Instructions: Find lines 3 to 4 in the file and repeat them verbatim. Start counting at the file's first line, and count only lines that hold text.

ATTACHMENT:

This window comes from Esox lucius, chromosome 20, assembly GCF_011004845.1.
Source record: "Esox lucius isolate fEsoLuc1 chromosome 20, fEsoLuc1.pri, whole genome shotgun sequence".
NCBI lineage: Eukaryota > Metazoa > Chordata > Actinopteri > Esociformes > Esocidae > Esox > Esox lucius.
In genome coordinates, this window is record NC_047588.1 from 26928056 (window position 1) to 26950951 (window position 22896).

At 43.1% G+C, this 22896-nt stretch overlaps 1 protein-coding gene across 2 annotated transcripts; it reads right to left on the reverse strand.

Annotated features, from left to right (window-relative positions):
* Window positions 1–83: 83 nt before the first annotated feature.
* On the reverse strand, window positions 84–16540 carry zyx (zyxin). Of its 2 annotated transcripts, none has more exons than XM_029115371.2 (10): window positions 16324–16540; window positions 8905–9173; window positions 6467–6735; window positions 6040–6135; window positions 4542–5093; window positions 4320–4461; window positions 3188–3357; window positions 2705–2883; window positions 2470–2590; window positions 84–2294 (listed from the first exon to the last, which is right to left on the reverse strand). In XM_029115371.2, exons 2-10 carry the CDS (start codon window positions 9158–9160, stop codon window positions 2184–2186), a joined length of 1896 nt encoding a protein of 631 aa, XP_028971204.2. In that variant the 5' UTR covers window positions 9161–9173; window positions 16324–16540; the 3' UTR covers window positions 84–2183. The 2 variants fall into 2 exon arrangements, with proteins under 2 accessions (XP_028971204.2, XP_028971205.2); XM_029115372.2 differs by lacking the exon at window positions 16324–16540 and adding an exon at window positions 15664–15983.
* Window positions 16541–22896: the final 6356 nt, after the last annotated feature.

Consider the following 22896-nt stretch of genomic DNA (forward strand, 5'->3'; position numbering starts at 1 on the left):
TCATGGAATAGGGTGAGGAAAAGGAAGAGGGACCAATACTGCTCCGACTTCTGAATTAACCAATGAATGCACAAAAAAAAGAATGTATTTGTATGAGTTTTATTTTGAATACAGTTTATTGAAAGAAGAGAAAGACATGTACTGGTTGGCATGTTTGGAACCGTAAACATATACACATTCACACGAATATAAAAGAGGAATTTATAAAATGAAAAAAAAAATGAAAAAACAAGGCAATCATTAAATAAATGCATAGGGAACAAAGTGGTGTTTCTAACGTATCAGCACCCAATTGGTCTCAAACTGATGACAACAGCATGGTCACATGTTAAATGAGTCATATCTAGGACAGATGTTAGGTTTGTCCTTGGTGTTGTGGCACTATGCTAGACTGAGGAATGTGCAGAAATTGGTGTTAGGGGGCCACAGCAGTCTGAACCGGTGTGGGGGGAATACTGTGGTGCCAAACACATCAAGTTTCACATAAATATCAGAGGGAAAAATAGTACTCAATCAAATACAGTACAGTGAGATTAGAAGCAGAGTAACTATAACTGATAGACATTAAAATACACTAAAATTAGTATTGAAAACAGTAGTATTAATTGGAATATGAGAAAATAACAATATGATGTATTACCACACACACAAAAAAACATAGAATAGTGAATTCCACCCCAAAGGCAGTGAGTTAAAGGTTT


NCBI lineage: Eukaryota > Metazoa > Chordata > Actinopteri > Esociformes > Esocidae > Esox > Esox lucius.
In genome coordinates, this window is record NC_047588.1 from 26928056 (window position 1) to 26950951 (window position 22896).